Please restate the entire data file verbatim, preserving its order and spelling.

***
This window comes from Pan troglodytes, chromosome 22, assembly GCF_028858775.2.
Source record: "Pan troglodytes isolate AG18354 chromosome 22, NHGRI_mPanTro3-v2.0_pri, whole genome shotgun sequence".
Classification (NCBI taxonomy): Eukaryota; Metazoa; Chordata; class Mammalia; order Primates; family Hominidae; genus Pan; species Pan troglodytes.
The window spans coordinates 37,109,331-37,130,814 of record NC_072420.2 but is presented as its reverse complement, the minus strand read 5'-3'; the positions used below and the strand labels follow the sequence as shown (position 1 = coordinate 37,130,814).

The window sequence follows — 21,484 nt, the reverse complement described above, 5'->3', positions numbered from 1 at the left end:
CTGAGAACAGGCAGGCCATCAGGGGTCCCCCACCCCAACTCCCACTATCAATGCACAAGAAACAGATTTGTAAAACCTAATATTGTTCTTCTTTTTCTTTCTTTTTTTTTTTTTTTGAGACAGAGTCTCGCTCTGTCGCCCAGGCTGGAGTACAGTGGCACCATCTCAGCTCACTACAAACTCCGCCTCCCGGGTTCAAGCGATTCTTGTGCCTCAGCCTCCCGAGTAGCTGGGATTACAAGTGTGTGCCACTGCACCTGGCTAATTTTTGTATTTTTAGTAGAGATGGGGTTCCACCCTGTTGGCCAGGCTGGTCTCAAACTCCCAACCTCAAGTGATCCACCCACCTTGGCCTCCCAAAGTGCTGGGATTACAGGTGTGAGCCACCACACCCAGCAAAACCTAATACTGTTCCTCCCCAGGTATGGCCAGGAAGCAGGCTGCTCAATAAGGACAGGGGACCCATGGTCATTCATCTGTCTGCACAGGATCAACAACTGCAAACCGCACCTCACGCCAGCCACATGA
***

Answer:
This window comes from Pan troglodytes, chromosome 22, assembly GCF_028858775.2.
Source record: "Pan troglodytes isolate AG18354 chromosome 22, NHGRI_mPanTro3-v2.0_pri, whole genome shotgun sequence".
Classification (NCBI taxonomy): Eukaryota; Metazoa; Chordata; class Mammalia; order Primates; family Hominidae; genus Pan; species Pan troglodytes.
The window spans coordinates 37,109,331-37,130,814 of record NC_072420.2 but is presented as its reverse complement, the minus strand read 5'-3'; the positions used below and the strand labels follow the sequence as shown (position 1 = coordinate 37,130,814).

The window sequence follows — 21,484 nt, the reverse complement described above, 5'->3', positions numbered from 1 at the left end:
CTGAGAACAGGCAGGCCATCAGGGGTCCCCCACCCCAACTCCCACTATCAATGCACAAGAAACAGATTTGTAAAACCTAATATTGTTCTTCTTTTTCTTTCTTTTTTTTTTTTTTTGAGACAGAGTCTCGCTCTGTCGCCCAGGCTGGAGTACAGTGGCACCATCTCAGCTCACTACAAACTCCGCCTCCCGGGTTCAAGCGATTCTTGTGCCTCAGCCTCCCGAGTAGCTGGGATTACAAGTGTGTGCCACTGCACCTGGCTAATTTTTGTATTTTTAGTAGAGATGGGGTTCCACCCTGTTGGCCAGGCTGGTCTCAAACTCCCAACCTCAAGTGATCCACCCACCTTGGCCTCCCAAAGTGCTGGGATTACAGGTGTGAGCCACCACACCCAGCAAAACCTAATACTGTTCCTCCCCAGGTATGGCCAGGAAGCAGGCTGCTCAATAAGGACAGGGGACCCATGGTCATTCATCTGTCTGCACAGGATCAACAACTGCAAACCGCACCTCACGCCAGCCACATGA